Friday, July 28, 2017

Eli Responds to Gerlich and Tscheuschner


Sometimes Eli gets the feeling he was created for Twitter.  In answer to the old question of how a cooler atmosphere with greenhouse gases can warm the surface


Extended remarks from John Tyndall in 1859, who put it better
[T]he atmosphere admits of the entrance of the solar heat, but checks its exit; and the result is a tendency to accumulate heat at the surface of the planet.

18 comments:

Florifulgurator said...

Please insert a comma

James Cliborn said...

Nicely done!

EliRabett said...

Flor, when twitter goes to 141. . .

David B Benson said...

Off topic, I suppose, but a useful opinion piece based on the End Permian event:
https://www.nytimes.com/2017/07/29/opinion/sunday/when-life-on-earth-was-nearly-extinguished.html?ref=todayspaper&referer=http://www.nytimes.com/pages/todayspaper/index.html?nytmobile=0&nytmobile=0

JDM said...

Or "You know how your car interior gets real hot on a cold but sunny winter day? It's like that."

Bryson said...

For me the interesting question is psychological. How do reasonably intelligent people who seem to have normal awareness of phenomena like closed car windows raising interior temps way above the surroundings fail to realize that the same principles apply to GHGs and their effects?

Windchasers said...

Bryson: Can you be intelligent without being thoughtful?

So, there are multiple related mental phenomena here:

1) How aware are you of the phenomena (e.g., hot car on a cold day).

2) How much you generally think through problems and how much you think through the implications of the phenomena you observe. ("hmmm, what does a hot car on a cold day mean?")

3) How your thought processes are effected by other filters, like political ones. You might normally think things through carefully, but when it comes to a hot-button issue, you set aside your critical thinking skills.

I might be missing some. What other things might influence someone's ability to critically think through an issue?

Russell Seitz / Bright Water said...

End Permian has given way to what, at ten days duration , must be the shortest period in geological history, the Swampian Age of the Anthropocene Epoch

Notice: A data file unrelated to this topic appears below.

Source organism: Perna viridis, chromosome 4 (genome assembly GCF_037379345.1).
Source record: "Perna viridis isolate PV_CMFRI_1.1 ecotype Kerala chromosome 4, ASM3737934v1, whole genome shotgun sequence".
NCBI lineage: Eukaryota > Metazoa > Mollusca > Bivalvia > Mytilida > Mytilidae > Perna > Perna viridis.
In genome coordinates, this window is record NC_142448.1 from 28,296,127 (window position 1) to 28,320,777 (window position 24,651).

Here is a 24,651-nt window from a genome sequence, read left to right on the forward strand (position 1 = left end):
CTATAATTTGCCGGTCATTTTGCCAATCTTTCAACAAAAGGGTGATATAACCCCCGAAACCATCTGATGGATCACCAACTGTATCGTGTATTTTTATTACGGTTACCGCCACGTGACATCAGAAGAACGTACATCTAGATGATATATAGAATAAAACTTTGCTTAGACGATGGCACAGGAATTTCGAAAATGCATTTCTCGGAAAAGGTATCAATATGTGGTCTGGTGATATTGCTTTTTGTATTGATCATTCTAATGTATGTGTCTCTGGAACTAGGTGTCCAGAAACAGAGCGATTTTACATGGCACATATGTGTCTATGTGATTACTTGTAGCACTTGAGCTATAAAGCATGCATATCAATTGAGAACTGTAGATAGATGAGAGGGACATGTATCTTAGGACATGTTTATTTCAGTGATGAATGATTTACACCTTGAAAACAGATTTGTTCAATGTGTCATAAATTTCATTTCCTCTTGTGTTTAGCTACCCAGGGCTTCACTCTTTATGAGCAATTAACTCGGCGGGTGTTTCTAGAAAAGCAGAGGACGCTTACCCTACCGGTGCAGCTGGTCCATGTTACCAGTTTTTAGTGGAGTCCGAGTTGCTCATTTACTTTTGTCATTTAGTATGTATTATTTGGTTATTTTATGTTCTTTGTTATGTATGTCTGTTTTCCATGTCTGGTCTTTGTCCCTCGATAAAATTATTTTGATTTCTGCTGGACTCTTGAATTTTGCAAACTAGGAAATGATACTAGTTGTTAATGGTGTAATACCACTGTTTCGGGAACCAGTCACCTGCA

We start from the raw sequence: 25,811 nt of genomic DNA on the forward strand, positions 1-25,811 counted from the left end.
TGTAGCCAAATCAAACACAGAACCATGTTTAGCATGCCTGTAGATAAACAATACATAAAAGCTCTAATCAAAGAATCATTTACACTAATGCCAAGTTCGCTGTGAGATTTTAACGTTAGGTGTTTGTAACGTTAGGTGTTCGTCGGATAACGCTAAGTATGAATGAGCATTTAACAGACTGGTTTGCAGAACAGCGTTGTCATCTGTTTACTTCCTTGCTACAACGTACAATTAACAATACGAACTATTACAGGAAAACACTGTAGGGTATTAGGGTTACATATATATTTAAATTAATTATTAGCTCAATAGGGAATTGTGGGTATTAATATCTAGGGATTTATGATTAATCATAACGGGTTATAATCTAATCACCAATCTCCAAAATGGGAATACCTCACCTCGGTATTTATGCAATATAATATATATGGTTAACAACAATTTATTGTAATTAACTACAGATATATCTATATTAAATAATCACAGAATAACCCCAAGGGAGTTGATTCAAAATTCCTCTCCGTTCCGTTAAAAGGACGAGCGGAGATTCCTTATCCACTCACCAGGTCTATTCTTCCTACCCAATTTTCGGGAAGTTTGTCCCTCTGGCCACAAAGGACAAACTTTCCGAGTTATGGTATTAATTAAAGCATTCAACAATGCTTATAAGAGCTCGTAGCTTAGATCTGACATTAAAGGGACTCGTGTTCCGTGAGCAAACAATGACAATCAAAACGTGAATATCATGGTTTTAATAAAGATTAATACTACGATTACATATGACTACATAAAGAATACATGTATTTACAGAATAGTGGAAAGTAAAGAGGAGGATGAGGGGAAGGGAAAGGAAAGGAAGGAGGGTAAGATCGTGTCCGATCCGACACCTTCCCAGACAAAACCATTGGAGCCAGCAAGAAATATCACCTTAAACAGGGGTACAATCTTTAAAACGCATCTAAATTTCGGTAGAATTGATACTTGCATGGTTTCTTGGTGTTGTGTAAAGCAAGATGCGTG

https://vvattsupwiththat.blogspot.com/2017/07/new-press-office-head-to-lead-recycling.html

JDM said...

On the critical thought problem, I think part is that people usually just don't think about the general principles behind what they experience. And part is that many people are very literal when it comes to metaphors, which means that even when a metaphor (or model; I don't know which you'd call an example like the closed car) is used to explain an effect it's still unhelpful. ie., So inside the car is hotter than outside, but then how does that mean anything in regards to climate and weather, which are outside. The answer to that would be that our "outside" is "inside" compared to the "outside" of space. Inside our atmosphere/outside our atmosphere. But if one is too literal-minded that conceptual leap won't be made and the metaphor or model will fail to inform.

I think there's a lot of people like that.

Some folks might be able to understand it better if they've lived - or been in long enough - areas of similar temperature but lower and higher humidity. These also hold temperature better or worse depending on stuff in the atmosphere, water it the case of humidity. But there too if someone is too liter-minded they likely will fail to be able to use the metaphor or model to grasp the larger principle.

Bryson said...

There is a challenge in communicating how to think about such things. I'm a philosopher, but my father is an engineer whose PhD thesis was about heat transfer (in a particular kind of context). So yes, some people are better prepared (and more willing) to see the connections (conduction, radiation and convection move heat around, etc.). Still, we can try to fill in some gaps:

"Look, the glass is cooler on the outside than on the interior-- so it's not conducting heat into the car (conduction only moves heat from hotter to cooler places), it's keeping the heat energy inside, while the sun's light continues to pour energy in... The effect of CO2 in the atmosphere is a lot like that!"